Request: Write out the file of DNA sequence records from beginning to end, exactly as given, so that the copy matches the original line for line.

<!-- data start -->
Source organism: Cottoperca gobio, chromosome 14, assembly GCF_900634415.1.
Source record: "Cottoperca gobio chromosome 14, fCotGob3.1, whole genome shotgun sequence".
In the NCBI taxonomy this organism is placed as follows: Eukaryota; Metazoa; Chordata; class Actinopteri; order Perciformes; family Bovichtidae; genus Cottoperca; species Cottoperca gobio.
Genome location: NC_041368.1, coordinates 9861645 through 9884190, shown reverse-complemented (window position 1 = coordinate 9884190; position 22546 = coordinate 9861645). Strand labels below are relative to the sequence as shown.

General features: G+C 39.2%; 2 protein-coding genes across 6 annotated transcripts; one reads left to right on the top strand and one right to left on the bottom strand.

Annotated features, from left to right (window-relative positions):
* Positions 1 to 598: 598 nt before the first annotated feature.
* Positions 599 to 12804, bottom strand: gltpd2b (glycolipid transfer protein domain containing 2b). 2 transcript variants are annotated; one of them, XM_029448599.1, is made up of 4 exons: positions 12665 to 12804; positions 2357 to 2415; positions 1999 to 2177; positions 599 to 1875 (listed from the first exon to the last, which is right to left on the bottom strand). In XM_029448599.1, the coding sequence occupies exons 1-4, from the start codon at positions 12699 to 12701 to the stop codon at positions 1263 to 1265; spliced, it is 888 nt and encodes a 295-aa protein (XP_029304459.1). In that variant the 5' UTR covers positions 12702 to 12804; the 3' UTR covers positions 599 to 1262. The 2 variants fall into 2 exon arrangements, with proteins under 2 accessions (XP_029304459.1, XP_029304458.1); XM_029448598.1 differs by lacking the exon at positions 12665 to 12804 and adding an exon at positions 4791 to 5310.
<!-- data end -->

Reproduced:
Source organism: Cottoperca gobio, chromosome 14, assembly GCF_900634415.1.
Source record: "Cottoperca gobio chromosome 14, fCotGob3.1, whole genome shotgun sequence".
In the NCBI taxonomy this organism is placed as follows: Eukaryota; Metazoa; Chordata; class Actinopteri; order Perciformes; family Bovichtidae; genus Cottoperca; species Cottoperca gobio.
Genome location: NC_041368.1, coordinates 9861645 through 9884190, shown reverse-complemented (window position 1 = coordinate 9884190; position 22546 = coordinate 9861645). Strand labels below are relative to the sequence as shown.

General features: G+C 39.2%; 2 protein-coding genes across 6 annotated transcripts; one reads left to right on the top strand and one right to left on the bottom strand.

Annotated features, from left to right (window-relative positions):
* Positions 1 to 598: 598 nt before the first annotated feature.
* Positions 599 to 12804, bottom strand: gltpd2b (glycolipid transfer protein domain containing 2b). 2 transcript variants are annotated; one of them, XM_029448599.1, is made up of 4 exons: positions 12665 to 12804; positions 2357 to 2415; positions 1999 to 2177; positions 599 to 1875 (listed from the first exon to the last, which is right to left on the bottom strand). In XM_029448599.1, the coding sequence occupies exons 1-4, from the start codon at positions 12699 to 12701 to the stop codon at positions 1263 to 1265; spliced, it is 888 nt and encodes a 295-aa protein (XP_029304459.1). In that variant the 5' UTR covers positions 12702 to 12804; the 3' UTR covers positions 599 to 1262. The 2 variants fall into 2 exon arrangements, with proteins under 2 accessions (XP_029304459.1, XP_029304458.1); XM_029448598.1 differs by lacking the exon at positions 12665 to 12804 and adding an exon at positions 4791 to 5310.